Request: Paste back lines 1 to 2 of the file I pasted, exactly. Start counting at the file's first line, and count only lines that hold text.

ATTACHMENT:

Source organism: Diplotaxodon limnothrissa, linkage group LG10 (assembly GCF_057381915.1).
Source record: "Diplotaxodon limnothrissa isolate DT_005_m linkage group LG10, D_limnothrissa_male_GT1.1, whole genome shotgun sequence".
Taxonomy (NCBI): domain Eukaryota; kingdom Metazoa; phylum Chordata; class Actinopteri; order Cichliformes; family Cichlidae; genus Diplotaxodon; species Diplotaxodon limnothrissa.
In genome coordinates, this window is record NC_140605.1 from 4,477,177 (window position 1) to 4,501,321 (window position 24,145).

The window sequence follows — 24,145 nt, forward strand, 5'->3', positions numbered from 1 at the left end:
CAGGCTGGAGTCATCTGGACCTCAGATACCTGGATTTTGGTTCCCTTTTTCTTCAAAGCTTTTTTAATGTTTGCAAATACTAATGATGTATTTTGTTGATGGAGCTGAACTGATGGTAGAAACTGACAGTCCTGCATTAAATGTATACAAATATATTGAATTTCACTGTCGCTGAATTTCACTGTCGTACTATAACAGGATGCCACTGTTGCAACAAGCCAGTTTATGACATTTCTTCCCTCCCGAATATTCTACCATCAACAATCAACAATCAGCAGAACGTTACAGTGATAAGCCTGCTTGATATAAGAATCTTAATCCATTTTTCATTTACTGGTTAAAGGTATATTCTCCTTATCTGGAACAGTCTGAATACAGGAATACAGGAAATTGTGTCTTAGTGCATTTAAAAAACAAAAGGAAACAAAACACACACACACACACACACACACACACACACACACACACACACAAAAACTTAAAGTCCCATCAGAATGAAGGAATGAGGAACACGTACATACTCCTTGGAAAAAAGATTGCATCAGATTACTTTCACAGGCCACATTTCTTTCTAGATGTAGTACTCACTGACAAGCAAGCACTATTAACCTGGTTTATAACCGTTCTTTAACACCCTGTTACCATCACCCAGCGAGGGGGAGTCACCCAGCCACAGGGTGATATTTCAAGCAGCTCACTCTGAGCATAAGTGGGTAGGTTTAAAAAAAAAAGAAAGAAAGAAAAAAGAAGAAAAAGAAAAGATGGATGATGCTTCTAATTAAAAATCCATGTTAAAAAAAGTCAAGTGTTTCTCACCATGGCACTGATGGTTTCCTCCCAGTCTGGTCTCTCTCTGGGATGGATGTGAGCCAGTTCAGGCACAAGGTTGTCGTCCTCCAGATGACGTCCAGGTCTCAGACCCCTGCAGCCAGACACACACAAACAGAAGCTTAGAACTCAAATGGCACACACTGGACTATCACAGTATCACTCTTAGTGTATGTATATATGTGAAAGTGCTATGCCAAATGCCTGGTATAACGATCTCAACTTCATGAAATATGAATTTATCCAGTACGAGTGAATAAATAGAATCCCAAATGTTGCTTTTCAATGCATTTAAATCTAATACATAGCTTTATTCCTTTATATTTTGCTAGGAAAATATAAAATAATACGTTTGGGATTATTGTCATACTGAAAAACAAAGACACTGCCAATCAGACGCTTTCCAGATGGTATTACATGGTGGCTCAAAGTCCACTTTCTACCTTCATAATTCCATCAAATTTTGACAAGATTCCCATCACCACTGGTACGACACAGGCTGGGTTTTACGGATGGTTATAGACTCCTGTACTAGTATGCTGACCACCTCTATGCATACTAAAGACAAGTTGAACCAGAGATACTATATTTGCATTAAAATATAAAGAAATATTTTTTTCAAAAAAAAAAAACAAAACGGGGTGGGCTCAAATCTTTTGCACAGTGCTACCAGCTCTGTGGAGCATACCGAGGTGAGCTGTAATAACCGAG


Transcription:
Source organism: Diplotaxodon limnothrissa, linkage group LG10 (assembly GCF_057381915.1).
Source record: "Diplotaxodon limnothrissa isolate DT_005_m linkage group LG10, D_limnothrissa_male_GT1.1, whole genome shotgun sequence".